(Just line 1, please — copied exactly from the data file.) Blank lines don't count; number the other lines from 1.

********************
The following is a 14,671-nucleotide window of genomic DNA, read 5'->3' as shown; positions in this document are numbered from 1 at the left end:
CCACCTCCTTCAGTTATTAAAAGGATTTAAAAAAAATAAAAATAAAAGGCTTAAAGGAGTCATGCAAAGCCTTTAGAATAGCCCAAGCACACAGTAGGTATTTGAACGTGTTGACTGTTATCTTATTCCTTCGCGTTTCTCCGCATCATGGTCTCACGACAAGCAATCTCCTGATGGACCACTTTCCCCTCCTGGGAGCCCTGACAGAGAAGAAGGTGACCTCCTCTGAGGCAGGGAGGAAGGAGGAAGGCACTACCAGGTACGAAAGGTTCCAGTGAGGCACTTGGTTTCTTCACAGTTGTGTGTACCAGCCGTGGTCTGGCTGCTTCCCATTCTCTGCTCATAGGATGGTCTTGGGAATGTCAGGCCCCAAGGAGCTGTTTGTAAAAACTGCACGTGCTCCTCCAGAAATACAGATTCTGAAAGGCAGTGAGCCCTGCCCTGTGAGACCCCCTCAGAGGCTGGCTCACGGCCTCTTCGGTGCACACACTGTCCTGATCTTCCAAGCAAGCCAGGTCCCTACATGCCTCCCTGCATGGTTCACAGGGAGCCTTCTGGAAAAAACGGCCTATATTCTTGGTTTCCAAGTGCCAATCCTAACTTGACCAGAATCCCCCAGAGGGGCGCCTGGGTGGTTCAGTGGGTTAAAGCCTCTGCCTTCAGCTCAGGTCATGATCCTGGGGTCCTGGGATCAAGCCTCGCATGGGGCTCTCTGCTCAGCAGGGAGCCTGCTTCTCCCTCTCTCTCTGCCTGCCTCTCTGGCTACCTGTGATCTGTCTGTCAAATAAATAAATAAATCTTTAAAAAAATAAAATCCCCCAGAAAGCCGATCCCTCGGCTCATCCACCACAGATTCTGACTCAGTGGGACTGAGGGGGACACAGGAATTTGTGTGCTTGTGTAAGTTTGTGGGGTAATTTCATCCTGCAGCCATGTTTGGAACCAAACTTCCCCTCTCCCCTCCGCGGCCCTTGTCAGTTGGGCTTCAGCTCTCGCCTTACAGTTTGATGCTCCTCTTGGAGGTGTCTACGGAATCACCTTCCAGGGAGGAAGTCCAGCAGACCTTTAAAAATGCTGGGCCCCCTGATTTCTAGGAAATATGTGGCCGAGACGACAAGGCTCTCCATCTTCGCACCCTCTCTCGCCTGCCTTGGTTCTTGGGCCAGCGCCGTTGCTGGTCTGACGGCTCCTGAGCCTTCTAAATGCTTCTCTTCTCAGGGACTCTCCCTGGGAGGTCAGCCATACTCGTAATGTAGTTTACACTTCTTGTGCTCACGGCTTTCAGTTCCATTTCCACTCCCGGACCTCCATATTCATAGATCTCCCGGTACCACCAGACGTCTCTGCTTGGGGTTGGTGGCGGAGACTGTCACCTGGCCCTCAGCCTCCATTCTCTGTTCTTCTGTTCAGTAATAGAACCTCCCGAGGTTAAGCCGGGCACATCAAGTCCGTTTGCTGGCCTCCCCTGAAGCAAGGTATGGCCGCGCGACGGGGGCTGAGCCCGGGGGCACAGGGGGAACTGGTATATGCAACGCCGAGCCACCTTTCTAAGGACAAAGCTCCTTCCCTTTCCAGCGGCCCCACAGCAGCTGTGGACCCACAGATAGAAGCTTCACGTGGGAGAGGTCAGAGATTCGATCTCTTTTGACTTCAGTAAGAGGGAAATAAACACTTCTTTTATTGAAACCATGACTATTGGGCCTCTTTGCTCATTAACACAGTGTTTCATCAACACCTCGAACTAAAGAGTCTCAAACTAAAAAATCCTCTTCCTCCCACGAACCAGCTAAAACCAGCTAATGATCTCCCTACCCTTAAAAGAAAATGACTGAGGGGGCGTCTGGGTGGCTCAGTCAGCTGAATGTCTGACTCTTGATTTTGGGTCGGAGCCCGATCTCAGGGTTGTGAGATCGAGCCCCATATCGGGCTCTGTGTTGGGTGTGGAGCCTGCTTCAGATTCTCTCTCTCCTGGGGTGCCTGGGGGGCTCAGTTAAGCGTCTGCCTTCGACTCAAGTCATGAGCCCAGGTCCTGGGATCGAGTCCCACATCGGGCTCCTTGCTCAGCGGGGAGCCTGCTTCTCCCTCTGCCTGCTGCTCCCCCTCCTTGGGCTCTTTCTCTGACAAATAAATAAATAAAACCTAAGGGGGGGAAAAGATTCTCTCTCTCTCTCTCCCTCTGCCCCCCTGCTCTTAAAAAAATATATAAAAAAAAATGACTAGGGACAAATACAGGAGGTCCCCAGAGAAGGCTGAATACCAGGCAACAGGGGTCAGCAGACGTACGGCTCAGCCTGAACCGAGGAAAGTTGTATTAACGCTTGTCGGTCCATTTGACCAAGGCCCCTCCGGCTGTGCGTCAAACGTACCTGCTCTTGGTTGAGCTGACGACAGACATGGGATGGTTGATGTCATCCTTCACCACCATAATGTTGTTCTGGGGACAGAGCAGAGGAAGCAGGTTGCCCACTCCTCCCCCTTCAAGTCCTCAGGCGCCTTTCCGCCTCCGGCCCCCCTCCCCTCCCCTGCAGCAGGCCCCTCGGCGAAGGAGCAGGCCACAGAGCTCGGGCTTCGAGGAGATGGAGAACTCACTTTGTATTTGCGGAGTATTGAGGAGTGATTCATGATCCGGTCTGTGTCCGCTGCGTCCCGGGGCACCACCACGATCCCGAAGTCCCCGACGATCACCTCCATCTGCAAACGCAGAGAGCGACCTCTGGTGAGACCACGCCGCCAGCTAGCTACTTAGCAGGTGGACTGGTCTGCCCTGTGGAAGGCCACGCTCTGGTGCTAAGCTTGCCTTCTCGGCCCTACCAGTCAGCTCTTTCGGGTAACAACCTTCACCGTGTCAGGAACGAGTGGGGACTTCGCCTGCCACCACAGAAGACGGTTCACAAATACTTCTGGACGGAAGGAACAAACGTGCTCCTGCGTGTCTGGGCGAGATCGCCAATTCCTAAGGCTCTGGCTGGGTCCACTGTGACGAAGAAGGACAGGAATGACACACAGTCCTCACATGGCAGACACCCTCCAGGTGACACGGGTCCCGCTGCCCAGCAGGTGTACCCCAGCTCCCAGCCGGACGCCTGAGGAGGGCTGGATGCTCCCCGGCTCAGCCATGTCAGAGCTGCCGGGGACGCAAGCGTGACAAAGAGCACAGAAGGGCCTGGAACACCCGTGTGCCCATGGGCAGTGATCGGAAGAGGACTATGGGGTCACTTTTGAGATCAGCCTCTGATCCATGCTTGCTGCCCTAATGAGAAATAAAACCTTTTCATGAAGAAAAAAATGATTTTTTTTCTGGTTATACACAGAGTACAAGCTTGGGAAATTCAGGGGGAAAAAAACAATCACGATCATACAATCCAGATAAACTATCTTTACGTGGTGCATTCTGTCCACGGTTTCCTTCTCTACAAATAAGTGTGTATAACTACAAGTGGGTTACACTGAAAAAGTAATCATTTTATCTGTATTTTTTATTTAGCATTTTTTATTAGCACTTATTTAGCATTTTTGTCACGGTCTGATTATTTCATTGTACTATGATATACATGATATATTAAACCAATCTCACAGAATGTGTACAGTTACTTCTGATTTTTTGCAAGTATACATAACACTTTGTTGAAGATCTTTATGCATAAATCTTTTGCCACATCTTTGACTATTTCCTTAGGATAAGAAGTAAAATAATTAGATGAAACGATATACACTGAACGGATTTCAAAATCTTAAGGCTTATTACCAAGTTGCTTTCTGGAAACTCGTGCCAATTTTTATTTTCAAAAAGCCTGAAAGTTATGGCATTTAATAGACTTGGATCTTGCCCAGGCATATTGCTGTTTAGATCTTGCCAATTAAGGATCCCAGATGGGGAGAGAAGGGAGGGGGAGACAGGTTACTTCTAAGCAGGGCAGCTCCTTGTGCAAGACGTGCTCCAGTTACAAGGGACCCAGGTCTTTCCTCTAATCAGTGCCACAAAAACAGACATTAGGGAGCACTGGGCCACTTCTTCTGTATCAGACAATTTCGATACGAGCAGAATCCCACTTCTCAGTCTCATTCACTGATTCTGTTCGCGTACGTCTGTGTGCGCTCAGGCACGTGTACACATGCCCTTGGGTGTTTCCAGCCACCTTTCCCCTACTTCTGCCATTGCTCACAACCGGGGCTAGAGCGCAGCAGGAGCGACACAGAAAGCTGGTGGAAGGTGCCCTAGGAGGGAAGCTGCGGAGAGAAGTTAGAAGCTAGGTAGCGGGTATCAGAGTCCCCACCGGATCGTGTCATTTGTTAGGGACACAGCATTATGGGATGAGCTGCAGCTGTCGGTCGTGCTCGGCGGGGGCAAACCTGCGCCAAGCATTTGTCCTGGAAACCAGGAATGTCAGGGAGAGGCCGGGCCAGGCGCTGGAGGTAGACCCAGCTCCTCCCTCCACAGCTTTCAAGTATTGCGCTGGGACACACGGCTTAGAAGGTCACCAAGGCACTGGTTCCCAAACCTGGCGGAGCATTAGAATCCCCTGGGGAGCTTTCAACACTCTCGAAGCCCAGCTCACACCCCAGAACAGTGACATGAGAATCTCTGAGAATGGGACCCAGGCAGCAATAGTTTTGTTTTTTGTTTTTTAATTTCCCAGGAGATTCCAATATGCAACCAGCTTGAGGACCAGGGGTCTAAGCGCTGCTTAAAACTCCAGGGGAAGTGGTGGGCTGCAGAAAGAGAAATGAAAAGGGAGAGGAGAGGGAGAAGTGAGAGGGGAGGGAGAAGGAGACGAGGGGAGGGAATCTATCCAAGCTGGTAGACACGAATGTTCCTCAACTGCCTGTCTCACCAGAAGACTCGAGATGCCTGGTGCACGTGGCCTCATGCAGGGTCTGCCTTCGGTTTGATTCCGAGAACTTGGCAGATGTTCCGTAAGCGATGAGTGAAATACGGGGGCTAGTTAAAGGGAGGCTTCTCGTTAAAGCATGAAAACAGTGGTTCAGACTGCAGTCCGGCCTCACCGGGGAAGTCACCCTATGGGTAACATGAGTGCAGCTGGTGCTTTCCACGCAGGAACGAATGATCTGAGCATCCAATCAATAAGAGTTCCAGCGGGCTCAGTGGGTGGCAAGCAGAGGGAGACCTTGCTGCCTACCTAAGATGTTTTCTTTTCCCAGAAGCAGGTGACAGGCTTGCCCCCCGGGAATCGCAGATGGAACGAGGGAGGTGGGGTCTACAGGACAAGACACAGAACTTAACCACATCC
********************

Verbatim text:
The following is a 14,671-nucleotide window of genomic DNA, read 5'->3' as shown; positions in this document are numbered from 1 at the left end: